When I got hot under the collar, I gave way to the anger, owned it, and let it go. I looked at what bothered me or rubbed me wrong and learned the virtue of saying, “No, that’s not for me.” I learned to see envy, disgust, and jealousy as beacons of light on a foggy shore. I swam toward them with curiosity, spelunking dark caverns for mined pieces of myself hidden beneath the rubble and ash of my now defunct armor. 

I told my husband how I truly felt when he asked. I did not mince words. I didn’t worry about the heaviness of my humanity or if I was a burden for him to bear. I did not hold on to comments meant to hurt. I didn’t hold on to comments I didn’t understand. 

I felt peace and realized I didn’t have to express every opinion on my tongue. I didn’t have to perform for anyone. I learned the virtue of keeping much of my life private. I learned to sustain criticism and hold space for nuance. I learned to live with multitudes and expansiveness. I had a lot of space to give others once I learned to give myself space. We can all be brave, scared, petty, lustful, bright, brilliant, stupid, silly, frivolous, profound, loving, and cunning—humans with permission to expand fully into our humanity.  

Leaning Into Authenticity—And All That Comes With It

Part of allowing yourself to be who you are is being open to all the implications of your authenticity. You’ll find people who are for you, people who are against you, and people who don’t see you at all. But you’ll never know who is who unless you allow them to meet you. 

I was searching for the answers to How to Be Me. 
I was searching for my next chapter to avoid facing the end of this one.

I found neither.

What I did find is the courage to be open to unanswered questions. 
The courage to contain multitudes.
The courage to extend grace to others. 
The courage to live and write and be here without the armor.

Part of allowing yourself to be who you are is being open to all the implications of your authenticity. You’ll find people who are for you, people who are against you, and people who don’t see you at all. But you’ll never know who is who unless you allow them to meet you.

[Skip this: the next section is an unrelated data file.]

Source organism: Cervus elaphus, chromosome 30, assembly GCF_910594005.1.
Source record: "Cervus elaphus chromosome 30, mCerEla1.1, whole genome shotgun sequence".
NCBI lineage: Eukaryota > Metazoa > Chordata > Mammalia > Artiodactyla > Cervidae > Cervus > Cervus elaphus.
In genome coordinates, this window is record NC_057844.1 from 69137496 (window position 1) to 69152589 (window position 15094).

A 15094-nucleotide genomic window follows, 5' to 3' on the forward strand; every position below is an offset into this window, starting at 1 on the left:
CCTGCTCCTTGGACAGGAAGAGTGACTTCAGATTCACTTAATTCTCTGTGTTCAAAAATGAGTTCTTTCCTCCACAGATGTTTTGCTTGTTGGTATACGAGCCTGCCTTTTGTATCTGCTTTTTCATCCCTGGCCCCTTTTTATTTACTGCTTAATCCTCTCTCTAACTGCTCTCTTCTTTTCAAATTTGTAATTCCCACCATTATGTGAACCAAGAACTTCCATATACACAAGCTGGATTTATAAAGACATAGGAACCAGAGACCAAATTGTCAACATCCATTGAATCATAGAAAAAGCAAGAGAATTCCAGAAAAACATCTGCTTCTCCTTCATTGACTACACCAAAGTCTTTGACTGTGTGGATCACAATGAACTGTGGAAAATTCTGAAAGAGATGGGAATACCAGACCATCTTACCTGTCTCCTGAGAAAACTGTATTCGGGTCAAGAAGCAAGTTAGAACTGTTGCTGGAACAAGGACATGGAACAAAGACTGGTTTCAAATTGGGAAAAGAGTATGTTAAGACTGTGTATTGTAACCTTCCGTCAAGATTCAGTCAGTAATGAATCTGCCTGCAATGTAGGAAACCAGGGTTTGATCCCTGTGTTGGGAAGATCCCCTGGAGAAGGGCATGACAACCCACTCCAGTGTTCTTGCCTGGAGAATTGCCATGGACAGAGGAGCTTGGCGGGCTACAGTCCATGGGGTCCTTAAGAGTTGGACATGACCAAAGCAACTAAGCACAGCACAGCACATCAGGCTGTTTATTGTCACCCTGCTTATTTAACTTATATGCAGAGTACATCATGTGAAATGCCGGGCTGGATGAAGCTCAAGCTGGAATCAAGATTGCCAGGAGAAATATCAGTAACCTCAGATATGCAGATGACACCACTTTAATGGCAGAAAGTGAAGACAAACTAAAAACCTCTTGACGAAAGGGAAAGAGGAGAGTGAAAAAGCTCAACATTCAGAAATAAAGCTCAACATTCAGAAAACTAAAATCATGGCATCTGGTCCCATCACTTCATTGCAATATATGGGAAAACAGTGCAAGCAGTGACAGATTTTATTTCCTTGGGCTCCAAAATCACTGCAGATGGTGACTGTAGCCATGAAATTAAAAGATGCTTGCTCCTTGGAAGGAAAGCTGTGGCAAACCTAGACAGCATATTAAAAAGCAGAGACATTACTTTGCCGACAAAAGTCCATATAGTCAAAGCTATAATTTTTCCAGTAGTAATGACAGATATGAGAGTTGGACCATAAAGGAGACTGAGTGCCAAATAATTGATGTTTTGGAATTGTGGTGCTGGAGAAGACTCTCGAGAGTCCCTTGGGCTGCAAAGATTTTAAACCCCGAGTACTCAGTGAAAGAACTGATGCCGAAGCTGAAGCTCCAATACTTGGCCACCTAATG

We can weave a tapestry out of the rags of our failures. We can assemble new homes from the wreckage of what collapsed. The cost is that to build anew, we must face ourselves. We must face the implications of our pain. We must come to terms with the strength it takes not to turn away from it all. The gift of that discomfort is the pearl—the knowledge that you are not built to break. You can be who you are, fall apart, and have lost nothing at all. 

That’s when I knew why I wasn’t done here. 

Flowers Grown From Cracks

When I think back to the woman who started this site, she is me but is also a version of myself I no longer resemble. She is nestled inside my core. She needed this place to express the seeds of her pain, pain so compressed and hard in her chest it was fused to her organs. This pain was vital to her survival, an inoperable mass inside her. Year after year, this pain gave way to the natural erosion of life and love, like the boulder on the side of a mountain, dotted with little flowers pushing up between the cracks and crevasses, standing delicate and proud in the harshest of climates. 

Then the cracks gave way, and the mass collapsed. This is what remains. 

Am I brave enough to create the conditions for a field of flowers to grow, in a place where only the hardiest tend to survive? Just maybe.





Source link: https://witanddelight.com/2024/01/armor-authenticity-wit-delight/